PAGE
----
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Fuelling your workouts the right way3 min read

Fuelling your workouts the right way<span class="wtr-time-wrap after-title"><span class="wtr-time-number">3</span> min read</span>

Carbohydrates, fats and protein are our fuel.

Before they can be used to fuel activity, their energy must be converted into the high energy compound adenosine triphosphate or ATP. ATP is the immediate source of energy for all the body’s functions.

In a resting muscle, there is enough stored ATP to sustain activity for a few seconds. As the ATP in the muscle is used, enzymes break down another high energy compound called creatine phosphate (CP) to replenish the ATP supply.

During the first 10-15 seconds of exercise, the muscles use the energy from the ATP and CP that is stored there, but activity of longer duration requires the body to replenish ATP from the metabolism of energy-yielding nutrients.

Carbohydrates, fats and protein are all used to replenish ATP when oxygen is available.

When no oxygen is available, only carbohydrates can be used; although carbohydrates produce ATP rapidly, it is not used efficiently. The availability of oxygen in muscle cells is determined by how quickly the heart can pump oxygen via the blood to the working muscles.

Producing energy from carbohydrates

The carbohydrate fuel used for exercise is glucose. Glucose is found in the bloodstream and is stored as glycogen in the muscles and the liver. The transformation of glucose into energy occurs in one of two ways: with oxygen (aerobically) or without oxygen (anaerobically). Glucose burned with oxygen produces carbon dioxide (a waste product), water, ATP and heat. Glucose burned without oxygen produces lactic acid, ATP and heat.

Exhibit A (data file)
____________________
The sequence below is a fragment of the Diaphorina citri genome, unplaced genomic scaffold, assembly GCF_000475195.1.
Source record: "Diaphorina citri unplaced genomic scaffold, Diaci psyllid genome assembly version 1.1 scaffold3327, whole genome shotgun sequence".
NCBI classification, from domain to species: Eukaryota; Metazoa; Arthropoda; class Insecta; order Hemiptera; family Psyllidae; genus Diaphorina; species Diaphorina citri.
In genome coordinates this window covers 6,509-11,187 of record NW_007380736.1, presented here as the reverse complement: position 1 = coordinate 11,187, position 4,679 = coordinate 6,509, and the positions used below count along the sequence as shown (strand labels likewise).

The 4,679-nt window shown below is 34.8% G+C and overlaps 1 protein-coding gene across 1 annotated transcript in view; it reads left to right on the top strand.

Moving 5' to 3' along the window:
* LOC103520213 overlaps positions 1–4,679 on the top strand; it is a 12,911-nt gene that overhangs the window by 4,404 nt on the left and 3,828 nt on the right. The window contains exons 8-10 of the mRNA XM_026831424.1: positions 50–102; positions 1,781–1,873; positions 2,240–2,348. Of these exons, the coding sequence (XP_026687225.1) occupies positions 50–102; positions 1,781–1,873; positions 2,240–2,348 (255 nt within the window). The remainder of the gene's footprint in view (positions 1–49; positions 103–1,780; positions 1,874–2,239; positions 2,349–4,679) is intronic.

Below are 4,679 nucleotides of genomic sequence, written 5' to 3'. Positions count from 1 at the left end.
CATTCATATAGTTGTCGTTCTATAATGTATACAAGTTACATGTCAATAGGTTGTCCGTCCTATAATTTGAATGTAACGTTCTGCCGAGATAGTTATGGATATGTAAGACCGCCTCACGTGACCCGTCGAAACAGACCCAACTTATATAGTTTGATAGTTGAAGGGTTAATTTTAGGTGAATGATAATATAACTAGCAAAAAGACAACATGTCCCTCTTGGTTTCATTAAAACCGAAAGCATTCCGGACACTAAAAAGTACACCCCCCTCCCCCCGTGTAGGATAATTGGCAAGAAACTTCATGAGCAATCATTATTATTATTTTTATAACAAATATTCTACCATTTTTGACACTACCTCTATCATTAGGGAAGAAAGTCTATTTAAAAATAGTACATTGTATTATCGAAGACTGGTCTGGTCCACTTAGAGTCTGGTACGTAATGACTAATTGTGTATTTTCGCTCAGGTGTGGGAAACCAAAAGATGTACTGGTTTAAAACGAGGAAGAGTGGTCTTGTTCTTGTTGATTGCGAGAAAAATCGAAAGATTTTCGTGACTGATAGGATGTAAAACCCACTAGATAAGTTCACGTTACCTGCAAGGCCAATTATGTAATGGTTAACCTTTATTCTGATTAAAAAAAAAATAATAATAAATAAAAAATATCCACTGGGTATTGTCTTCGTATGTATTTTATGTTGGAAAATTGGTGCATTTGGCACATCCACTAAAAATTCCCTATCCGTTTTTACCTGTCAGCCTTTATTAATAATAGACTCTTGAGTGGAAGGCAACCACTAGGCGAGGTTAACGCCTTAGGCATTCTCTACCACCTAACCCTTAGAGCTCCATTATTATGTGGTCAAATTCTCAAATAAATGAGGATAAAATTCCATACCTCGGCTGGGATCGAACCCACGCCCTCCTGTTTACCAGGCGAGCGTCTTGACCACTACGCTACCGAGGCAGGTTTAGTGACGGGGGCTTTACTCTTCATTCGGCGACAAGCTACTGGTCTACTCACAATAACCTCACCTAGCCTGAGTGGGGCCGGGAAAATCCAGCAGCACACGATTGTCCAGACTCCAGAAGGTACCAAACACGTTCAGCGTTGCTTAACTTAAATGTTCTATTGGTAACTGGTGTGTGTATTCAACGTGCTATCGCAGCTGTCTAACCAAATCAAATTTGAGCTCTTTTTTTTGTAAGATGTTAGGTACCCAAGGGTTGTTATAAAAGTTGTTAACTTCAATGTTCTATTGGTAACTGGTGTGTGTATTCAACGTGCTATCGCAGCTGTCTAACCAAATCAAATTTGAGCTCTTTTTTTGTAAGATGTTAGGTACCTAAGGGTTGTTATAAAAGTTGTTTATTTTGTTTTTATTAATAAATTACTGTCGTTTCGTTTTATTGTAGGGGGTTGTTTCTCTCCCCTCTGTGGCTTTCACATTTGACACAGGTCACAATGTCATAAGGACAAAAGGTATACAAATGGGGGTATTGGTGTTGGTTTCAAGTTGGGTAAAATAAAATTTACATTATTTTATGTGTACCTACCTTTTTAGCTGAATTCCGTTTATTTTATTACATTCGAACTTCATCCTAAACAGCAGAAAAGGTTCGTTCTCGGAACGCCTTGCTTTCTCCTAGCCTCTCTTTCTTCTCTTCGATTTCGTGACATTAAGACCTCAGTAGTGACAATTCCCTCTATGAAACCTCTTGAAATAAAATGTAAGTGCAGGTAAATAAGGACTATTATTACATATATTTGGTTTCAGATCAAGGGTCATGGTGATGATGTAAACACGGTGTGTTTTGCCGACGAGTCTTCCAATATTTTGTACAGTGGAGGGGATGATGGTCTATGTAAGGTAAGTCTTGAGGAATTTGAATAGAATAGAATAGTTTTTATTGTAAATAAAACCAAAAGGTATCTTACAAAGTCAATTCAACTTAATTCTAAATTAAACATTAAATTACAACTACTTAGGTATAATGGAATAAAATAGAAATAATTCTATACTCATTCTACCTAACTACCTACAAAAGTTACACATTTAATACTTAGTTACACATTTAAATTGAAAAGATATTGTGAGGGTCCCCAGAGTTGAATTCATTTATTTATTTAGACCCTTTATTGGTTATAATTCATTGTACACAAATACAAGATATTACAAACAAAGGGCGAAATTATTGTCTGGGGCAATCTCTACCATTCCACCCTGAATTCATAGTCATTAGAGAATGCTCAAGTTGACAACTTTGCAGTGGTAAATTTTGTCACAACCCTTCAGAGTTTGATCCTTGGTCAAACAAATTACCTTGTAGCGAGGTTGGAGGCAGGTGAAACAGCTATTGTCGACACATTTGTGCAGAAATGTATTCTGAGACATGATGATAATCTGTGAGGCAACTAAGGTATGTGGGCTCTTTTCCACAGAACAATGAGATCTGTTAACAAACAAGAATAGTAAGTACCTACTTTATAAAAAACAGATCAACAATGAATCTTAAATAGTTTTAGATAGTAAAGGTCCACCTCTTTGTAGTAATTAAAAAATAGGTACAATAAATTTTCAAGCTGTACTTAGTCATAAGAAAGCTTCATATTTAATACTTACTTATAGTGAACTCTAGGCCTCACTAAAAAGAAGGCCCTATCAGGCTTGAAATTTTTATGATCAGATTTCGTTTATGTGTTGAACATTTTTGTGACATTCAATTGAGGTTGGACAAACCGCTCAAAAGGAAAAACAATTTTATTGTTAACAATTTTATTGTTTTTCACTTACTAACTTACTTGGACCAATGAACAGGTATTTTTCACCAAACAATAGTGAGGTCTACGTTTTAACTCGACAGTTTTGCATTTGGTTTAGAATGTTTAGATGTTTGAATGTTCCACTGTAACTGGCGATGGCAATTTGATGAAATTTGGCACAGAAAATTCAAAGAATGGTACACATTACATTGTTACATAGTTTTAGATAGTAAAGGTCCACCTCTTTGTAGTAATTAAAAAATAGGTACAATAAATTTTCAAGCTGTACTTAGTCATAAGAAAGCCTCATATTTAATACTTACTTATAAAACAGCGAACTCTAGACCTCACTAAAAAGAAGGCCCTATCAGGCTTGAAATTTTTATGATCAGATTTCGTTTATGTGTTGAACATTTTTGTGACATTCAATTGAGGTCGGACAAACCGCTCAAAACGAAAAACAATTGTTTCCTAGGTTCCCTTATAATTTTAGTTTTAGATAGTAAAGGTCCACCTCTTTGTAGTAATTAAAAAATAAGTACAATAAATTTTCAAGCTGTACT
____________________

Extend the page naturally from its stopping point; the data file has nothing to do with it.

Glucose is converted to energy in muscle cells which have mitochondria (tiny bodies found inside most cells) so they can process glucose with oxygen. Being able to turn glucose into energy without oxygen (i.e. when exercising strenuously) is one of the advantages of using carbohydrates as a fuel. The disadvantage is that the lactic acid by-product can lead to muscle soreness.

Producing energy from fats

Fats can only be used as an energy source when oxygen is present (when working aerobically). They provide a lightweight, energy-dense fuel supply. The process of burning fat for energy is called lypolysis. Fatty acids are released into the blood and then taken up by the muscle cells. Inside the muscle cells, fatty acids are transported to the mitochondria to produce ATP.

Producing energy from proteins

Proteins are broken down into amino acids, which can also be used to produce ATP when oxygen is available. For most exercise, protein contributes only a small percentage of the energy is used. It becomes an important source of energy only when exercise continues for many hours.

Which fuels are used?..and when?

As a general rule, the body burns either fat or carbohydrates depending on the intensity of the activity.

However, the body does not completely stop using one fuel source to use another. The intensity and duration of exercise and the conditioning of the exerciser can affect the contribution that carbohydrate and fat make as fuels for energy production.

Fat utilisation, in turn, affects how long exercise can continue before fatigue sets in. In general, the more intense the exercise, the more the muscles rely on glucose to provide energy.

 

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